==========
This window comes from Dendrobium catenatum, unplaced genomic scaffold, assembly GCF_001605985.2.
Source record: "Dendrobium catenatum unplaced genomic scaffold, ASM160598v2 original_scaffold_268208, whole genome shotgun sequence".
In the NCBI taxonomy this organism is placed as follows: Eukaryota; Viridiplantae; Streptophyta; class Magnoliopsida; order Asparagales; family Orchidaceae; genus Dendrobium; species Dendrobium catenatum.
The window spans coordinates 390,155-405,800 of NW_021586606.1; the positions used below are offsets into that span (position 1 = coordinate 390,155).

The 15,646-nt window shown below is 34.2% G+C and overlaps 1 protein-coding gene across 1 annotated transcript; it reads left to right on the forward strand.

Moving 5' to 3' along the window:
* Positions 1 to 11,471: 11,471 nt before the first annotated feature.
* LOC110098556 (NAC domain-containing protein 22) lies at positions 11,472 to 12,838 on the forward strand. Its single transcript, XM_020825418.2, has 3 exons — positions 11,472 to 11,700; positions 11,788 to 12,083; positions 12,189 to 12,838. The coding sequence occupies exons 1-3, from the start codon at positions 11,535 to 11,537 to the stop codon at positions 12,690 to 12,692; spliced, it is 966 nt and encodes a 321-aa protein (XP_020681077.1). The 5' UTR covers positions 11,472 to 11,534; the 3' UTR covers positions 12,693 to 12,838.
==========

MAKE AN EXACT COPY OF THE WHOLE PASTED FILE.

This window comes from Dendrobium catenatum, unplaced genomic scaffold, assembly GCF_001605985.2.
Source record: "Dendrobium catenatum unplaced genomic scaffold, ASM160598v2 original_scaffold_268208, whole genome shotgun sequence".
In the NCBI taxonomy this organism is placed as follows: Eukaryota; Viridiplantae; Streptophyta; class Magnoliopsida; order Asparagales; family Orchidaceae; genus Dendrobium; species Dendrobium catenatum.
The window spans coordinates 390,155-405,800 of NW_021586606.1; the positions used below are offsets into that span (position 1 = coordinate 390,155).

The 15,646-nt window shown below is 34.2% G+C and overlaps 1 protein-coding gene across 1 annotated transcript; it reads left to right on the forward strand.

Moving 5' to 3' along the window:
* Positions 1 to 11,471: 11,471 nt before the first annotated feature.
* LOC110098556 (NAC domain-containing protein 22) lies at positions 11,472 to 12,838 on the forward strand. Its single transcript, XM_020825418.2, has 3 exons — positions 11,472 to 11,700; positions 11,788 to 12,083; positions 12,189 to 12,838. The coding sequence occupies exons 1-3, from the start codon at positions 11,535 to 11,537 to the stop codon at positions 12,690 to 12,692; spliced, it is 966 nt and encodes a 321-aa protein (XP_020681077.1). The 5' UTR covers positions 11,472 to 11,534; the 3' UTR covers positions 12,693 to 12,838.